There are a million and one ways that a book about the forgotten wife of Jesus could go disastrously sideways. And I thought of a good portion of them when I saw Kidd was releasing this book, but turns out you can avoid those pitfalls with good research, clear vision and a thoughtful and feminist touch. I loved The Book of Longings as a piece of historical fiction but also for the theological insight it offered from a strong female voice in her own right not just as a women in Jesus’s orbit. You can read my full review HERE.
Deacon King Kong by James McBride
I love a book that makes me laugh out loud, books like people who make me laugh have my heart. Add in a slapstick caper, a teen in trouble but not wanting rescue, a lonely mob boss and detective, a well woven community dynamic that centers around a church and *chef kiss* I am here for it. McBride delivers something unique, bright and compelling in Deacon King Kong, a rare gem in my reading life not just this year, but ever.
The City We Became by NK Jemisin
I am ashamed to admit I had never read Jemisin until this year, but now that I have she has set the bar for what Sci-fi literature can be. The City We Became is a smart, sharply insightful commentary on racism, civilization and building communities of mutual thriving. Plus this book is like a love note to the rich culture of the five boroughs that make up New York City. I cannot wait for the rest of this trilogy to be released.
On the Other Side of Freedom: A Case for Hope by DeRay McKesson
I can’t tell you how many times I have grabbed On the Other Side of Freedom off the shelf when writing or prepping sermons or told my preacher friends how helpful this book has been. McKesson, one of the original organizers in Ferguson and the Black Lives Matter movement and founder of Campaign Zero, shares tells the story of the beginning of a movement but also makes a case for why the work of racial justice is worth hoping for and how the work can be achieved. More than that, there’s a undercurrent of theology and a direct address to the church and its role in the movement for racial justice that I found moving and helpful. You can read an essay I wrote inspired by McKesson’s words HERE.
This Tender Land by William Kent Kruger
If you’ve been talking books with me for a while you know I love a good “kids on a heist/adventure” book a la Mark Twain. This Tender Land is a moving story about a group of kids who make an escape from a boarding school that is more of an internment camp to set upon the river. Set during the Great Depression, they run across all sorts of characters from farmers to faith healers each on their own journey to find home and meaning.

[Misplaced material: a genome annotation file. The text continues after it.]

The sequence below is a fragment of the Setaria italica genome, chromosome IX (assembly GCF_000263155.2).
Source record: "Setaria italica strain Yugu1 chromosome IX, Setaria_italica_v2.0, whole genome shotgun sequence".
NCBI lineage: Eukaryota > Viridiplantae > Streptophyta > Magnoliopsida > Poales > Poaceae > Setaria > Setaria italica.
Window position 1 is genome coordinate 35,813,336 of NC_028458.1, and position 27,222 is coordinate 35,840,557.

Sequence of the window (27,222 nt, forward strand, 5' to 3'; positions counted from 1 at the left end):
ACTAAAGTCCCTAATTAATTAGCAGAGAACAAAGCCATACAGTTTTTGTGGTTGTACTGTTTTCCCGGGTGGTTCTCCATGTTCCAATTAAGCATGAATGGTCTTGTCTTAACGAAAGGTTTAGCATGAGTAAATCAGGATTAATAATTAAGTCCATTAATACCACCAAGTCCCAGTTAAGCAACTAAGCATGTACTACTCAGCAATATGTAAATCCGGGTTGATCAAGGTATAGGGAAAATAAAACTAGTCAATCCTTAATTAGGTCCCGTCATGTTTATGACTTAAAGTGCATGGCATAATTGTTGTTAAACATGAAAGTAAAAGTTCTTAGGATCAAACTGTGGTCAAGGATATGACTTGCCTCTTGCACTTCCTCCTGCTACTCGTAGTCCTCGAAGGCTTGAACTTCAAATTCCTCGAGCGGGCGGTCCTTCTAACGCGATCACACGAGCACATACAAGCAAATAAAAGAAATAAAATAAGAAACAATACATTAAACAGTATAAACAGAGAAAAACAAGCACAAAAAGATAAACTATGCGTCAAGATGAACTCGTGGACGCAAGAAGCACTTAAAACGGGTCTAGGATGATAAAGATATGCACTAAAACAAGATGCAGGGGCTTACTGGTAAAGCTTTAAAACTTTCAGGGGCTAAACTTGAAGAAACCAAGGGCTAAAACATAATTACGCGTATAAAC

Such a Fun Age by Kiley Reid
I loved this book for the reason many reviewers found it hard to digest. The white people behave poorly, there are no grand epiphanies and it felt like the perfect book to capture the pervasiveness of white fragility and white supremacy this year has been particularly good at shining a light on. In the white characters I saw painful fragments of myself as a white woman and that’s why many people didn’t love it and why I think Such a Fun Age is a must read.
The House in the Cerulean Sea by TJ Klune
Technically billed as fiction, this book is appropriate for any reader from your third grade nephew to your grandma. A touching fantasy story about an investigator sent to look in on and write reports on a school for children with special abilities, The House in the Cerulean Sea is a touching book about queerness, love, chosen family and finding your way. I will be gifting and sharing this book for years to come.
Obviously this list is not exhaustive. There were so many books I enjoyed, made me laugh or caused me to think deeply about what it means to be human, a thoughtful Christian and engage other traditions and experiences. But of the 100 books I read in 2020, these are the ones that stand out as books I will revisit, recommend and pass on for years to come.